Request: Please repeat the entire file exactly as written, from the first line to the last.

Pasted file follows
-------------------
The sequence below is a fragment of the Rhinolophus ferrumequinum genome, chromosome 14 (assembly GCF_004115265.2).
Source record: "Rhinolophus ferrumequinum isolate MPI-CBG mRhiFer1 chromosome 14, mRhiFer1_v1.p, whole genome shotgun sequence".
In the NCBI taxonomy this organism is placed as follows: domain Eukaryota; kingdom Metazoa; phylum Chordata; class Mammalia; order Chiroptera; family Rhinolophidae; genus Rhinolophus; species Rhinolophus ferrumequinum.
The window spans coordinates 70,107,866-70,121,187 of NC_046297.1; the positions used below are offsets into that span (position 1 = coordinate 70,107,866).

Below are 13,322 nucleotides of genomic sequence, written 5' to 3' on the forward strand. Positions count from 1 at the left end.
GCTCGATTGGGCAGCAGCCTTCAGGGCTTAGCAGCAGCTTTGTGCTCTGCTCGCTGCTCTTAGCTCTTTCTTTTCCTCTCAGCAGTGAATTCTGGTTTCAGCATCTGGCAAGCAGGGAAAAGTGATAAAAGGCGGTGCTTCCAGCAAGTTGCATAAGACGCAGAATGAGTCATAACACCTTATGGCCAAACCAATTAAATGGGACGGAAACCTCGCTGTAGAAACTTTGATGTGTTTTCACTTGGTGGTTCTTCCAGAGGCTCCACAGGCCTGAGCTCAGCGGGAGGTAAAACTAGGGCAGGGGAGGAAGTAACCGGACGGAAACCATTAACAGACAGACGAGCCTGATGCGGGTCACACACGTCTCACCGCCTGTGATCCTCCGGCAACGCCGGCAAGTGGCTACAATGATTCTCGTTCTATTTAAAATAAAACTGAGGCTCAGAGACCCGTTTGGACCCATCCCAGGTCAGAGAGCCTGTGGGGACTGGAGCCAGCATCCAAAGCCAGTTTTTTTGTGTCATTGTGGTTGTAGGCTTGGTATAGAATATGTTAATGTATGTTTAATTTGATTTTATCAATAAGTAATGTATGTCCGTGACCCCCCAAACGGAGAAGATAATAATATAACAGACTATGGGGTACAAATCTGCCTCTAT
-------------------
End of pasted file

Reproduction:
The sequence below is a fragment of the Rhinolophus ferrumequinum genome, chromosome 14 (assembly GCF_004115265.2).
Source record: "Rhinolophus ferrumequinum isolate MPI-CBG mRhiFer1 chromosome 14, mRhiFer1_v1.p, whole genome shotgun sequence".
In the NCBI taxonomy this organism is placed as follows: domain Eukaryota; kingdom Metazoa; phylum Chordata; class Mammalia; order Chiroptera; family Rhinolophidae; genus Rhinolophus; species Rhinolophus ferrumequinum.
The window spans coordinates 70,107,866-70,121,187 of NC_046297.1; the positions used below are offsets into that span (position 1 = coordinate 70,107,866).

Below are 13,322 nucleotides of genomic sequence, written 5' to 3' on the forward strand. Positions count from 1 at the left end.
GCTCGATTGGGCAGCAGCCTTCAGGGCTTAGCAGCAGCTTTGTGCTCTGCTCGCTGCTCTTAGCTCTTTCTTTTCCTCTCAGCAGTGAATTCTGGTTTCAGCATCTGGCAAGCAGGGAAAAGTGATAAAAGGCGGTGCTTCCAGCAAGTTGCATAAGACGCAGAATGAGTCATAACACCTTATGGCCAAACCAATTAAATGGGACGGAAACCTCGCTGTAGAAACTTTGATGTGTTTTCACTTGGTGGTTCTTCCAGAGGCTCCACAGGCCTGAGCTCAGCGGGAGGTAAAACTAGGGCAGGGGAGGAAGTAACCGGACGGAAACCATTAACAGACAGACGAGCCTGATGCGGGTCACACACGTCTCACCGCCTGTGATCCTCCGGCAACGCCGGCAAGTGGCTACAATGATTCTCGTTCTATTTAAAATAAAACTGAGGCTCAGAGACCCGTTTGGACCCATCCCAGGTCAGAGAGCCTGTGGGGACTGGAGCCAGCATCCAAAGCCAGTTTTTTTGTGTCATTGTGGTTGTAGGCTTGGTATAGAATATGTTAATGTATGTTTAATTTGATTTTATCAATAAGTAATGTATGTCCGTGACCCCCCAAACGGAGAAGATAATAATATAACAGACTATGGGGTACAAATCTGCCTCTAT